On November 11, 2012 the Ven. Karuna Dharma stepped down as Abbess of the I.B.M.C. after 32 years of service. Her students will carry on her teachings and the new Abbot Ven. H. Shanti will carry on the 40 year tradition of the I.B.M.C., promoting Buddhism and meditation in English. The I.B.M.C. is an independent not-for-profit Buddhist meditation and dharma center.


Rev. Kusala Bhikshu, the monk who I mentioned, is the main meditation teacher, leading classes at IBMC three evenings a week and teaching throughout the Los Angeles Area.

For those who are interested the actual facebook page of IBMC seems to be this one: http://www.facebook.com/IBMCLA



Thank you for this information, JKhedrup.

This clearly points out the difference between IBMC and Ven. Thich Thien-An's teaching/learning institution originally known as the American University of Oriental Studies, and known by various names over the decades as the head teachers passed away.

The Five Mountain Zen Order has no affiliation with IBMC, which is why I have heard conflicting reports on IBMC from many different people. If the venerable institution known as IBMC still exists, the world is a better place for it. What a wonderful resource for the world!

Again, we have been given the responsibility of carrying on Ven. Thich Thien-An's teaching/learning institution, not IBMC. Apparently, IBMC is in very capable hands and will continue on its own very well. We will do our best with Ven. Thich Thien-An's teaching/learning institution.

I am grateful for your information.

Many Bows,

Charama
"If you want to attain your true nature, you must have Great Faith, Great Courage, and Great Question. It is like a three-legged stool...With these supporting your practice, you can attain your true self. You can attain universal substance, and attain your correct way, and truth, and make your life correct. Then you can help all sentient beings get out of suffering. That is our job."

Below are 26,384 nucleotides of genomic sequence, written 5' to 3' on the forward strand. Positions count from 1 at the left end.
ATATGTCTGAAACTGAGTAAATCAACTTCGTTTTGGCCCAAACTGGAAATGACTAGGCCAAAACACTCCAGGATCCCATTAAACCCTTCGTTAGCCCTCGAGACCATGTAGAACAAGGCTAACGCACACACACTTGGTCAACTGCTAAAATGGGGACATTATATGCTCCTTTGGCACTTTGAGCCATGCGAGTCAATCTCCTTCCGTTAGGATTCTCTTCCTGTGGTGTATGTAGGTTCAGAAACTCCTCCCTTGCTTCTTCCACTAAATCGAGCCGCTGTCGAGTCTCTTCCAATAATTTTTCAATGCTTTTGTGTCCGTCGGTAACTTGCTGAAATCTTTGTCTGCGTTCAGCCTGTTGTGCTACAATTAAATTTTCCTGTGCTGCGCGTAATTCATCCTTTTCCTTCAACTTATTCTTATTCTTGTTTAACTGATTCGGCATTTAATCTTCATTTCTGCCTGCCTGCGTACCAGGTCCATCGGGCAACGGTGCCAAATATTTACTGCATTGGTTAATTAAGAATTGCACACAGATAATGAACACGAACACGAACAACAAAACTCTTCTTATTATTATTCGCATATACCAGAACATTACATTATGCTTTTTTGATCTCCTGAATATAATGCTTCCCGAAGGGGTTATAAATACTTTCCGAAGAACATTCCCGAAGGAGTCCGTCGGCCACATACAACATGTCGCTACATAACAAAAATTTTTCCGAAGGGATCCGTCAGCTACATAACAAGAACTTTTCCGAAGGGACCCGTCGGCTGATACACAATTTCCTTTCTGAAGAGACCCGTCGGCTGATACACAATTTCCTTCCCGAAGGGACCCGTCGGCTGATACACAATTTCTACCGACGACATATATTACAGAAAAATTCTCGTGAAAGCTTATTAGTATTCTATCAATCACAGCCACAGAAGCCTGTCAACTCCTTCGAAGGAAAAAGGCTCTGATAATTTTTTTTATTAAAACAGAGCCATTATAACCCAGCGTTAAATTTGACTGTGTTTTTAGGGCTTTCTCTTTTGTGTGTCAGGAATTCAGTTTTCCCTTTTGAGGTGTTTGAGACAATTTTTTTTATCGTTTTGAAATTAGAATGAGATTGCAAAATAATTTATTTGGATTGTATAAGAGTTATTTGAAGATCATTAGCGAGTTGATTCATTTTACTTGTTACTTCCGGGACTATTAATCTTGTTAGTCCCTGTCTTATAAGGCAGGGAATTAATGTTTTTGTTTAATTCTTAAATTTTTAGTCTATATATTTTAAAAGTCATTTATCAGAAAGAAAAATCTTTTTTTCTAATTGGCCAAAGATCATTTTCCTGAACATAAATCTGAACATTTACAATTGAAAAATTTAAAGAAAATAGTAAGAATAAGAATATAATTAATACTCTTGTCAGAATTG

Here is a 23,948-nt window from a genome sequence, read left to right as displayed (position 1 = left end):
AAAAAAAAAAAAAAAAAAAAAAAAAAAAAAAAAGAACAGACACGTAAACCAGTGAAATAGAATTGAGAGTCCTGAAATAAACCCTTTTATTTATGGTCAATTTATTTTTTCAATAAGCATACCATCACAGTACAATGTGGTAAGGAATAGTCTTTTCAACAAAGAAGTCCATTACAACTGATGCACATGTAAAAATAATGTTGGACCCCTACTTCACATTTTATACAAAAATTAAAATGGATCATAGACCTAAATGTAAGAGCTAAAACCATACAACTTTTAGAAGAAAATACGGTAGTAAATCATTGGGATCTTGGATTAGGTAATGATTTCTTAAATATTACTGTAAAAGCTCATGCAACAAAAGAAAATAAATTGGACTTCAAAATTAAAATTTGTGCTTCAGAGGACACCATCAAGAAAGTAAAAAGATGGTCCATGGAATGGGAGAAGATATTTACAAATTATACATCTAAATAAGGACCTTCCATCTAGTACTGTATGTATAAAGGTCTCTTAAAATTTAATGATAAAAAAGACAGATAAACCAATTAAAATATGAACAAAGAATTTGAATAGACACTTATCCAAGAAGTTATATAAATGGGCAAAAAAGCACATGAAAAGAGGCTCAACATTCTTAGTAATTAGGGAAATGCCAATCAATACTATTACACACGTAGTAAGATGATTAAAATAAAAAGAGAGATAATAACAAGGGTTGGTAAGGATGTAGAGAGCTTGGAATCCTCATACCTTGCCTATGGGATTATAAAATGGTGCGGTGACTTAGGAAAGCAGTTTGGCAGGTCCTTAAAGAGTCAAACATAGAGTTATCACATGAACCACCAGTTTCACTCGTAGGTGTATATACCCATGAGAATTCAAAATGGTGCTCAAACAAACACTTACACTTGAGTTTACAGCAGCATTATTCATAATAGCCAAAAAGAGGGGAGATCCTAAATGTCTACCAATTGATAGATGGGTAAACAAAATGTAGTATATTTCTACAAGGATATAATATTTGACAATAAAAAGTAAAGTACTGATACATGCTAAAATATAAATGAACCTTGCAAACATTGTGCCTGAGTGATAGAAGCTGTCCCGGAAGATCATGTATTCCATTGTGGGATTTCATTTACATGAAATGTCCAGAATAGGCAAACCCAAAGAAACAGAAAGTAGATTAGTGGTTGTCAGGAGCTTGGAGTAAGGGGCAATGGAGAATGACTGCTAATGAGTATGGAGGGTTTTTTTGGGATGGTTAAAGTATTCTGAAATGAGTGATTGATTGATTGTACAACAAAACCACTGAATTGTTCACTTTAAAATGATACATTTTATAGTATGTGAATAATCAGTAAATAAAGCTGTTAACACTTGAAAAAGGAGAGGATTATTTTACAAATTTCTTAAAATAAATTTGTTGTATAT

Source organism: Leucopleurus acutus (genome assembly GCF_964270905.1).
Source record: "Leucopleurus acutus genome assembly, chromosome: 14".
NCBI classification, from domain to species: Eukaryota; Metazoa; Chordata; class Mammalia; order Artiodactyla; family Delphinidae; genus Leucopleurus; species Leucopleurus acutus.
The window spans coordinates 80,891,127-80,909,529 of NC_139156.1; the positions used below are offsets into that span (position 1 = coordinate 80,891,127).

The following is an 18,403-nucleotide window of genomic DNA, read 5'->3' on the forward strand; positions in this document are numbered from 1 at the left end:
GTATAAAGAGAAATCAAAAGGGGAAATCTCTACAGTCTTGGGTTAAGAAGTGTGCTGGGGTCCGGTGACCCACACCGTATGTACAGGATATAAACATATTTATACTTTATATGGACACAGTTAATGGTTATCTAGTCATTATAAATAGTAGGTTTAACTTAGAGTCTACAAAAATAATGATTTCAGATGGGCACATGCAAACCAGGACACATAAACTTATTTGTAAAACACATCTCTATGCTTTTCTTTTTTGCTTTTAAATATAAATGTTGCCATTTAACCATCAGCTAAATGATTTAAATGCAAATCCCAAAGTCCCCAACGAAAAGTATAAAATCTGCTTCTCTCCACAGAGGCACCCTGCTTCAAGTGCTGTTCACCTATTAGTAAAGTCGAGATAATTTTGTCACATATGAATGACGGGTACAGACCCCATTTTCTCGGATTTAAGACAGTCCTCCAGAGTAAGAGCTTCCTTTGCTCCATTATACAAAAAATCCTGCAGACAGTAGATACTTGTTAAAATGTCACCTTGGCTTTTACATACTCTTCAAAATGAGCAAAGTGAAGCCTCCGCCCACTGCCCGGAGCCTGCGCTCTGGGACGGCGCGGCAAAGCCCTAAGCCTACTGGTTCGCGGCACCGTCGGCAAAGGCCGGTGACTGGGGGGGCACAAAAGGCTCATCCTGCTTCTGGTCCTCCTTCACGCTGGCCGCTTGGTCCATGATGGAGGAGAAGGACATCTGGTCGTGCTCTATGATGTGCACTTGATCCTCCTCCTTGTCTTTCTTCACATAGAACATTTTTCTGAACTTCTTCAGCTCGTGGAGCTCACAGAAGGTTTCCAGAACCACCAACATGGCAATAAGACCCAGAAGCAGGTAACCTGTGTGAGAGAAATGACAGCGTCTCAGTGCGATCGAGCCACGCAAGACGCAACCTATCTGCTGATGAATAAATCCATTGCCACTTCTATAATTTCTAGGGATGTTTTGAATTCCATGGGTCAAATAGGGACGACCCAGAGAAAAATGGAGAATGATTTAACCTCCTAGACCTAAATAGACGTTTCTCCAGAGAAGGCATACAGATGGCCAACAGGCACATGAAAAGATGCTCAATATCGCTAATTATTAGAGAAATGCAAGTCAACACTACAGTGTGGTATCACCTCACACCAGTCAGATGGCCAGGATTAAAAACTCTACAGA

- Zen Master Seung Sahn
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Re: Five Mountain Zen Order & Paul Lynch

Postby JKhedrup » Thu Dec 06, 2012 7:33 pm

If as the page indicates Ven. Karuna Dharma passed on the abbotship of IBMC to Ven. Shanti, then it would seem that he holds the lineage of Ven. Dr. Thich Thien An as well. (Of course, this does not mean that only one organization can hold the lineage. Perhaps there are several.) Indeed, the photos on the website and the way it is written indicate that this is the tradition that is being brought forward at IBMC- the tradition of the late Ven. Thich Thien An.

If the new abbot were not transmitting the tradition of Ven. Dr. Thich Thien An it would have been very bizarre for Ven. Karuna Dharma to pass the abbotship to him.

Again, we have been given the responsibility of carrying on Ven. Thich Thien-An's teaching/learning institution, not IBMC.


What do the abbot and resident Sangha at IBMC think about this? Again, several of them including Ven. Kusala, knew Ven. Dr. Thich Thien An when he was still alive. Did the founder of your order ever meet VEn. Thich Thien An?
In order to ensure my mind never comes under the power of the self-cherishing attitude,
I must obtain control over my own mind.
Therefore, amongst all empowerments, the empowerment that gives me control over my mind is the best,
and I have received the most profound empowerment with this teaching.
-Atisha Dipamkara
brtsal ba'i bkhra drin
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Re: Five Mountain Zen Order & Paul Lynch

Postby jisahn108 » Thu Dec 06, 2012 9:06 pm

Blah blah blah.

This new Five Mountains proxy, like all Lynch's students is literally and figuratively invested in vindicating him, but notice how he still fails to answer the central question. He gives the same answer Lynch and his many proxies have given for four years now. On the question of whether or not the letter from Moore stating unequivocally that Lynch is NOT a lineage heir of him, or Seung Sahn, as he still continues to claim, Lynch has said for years: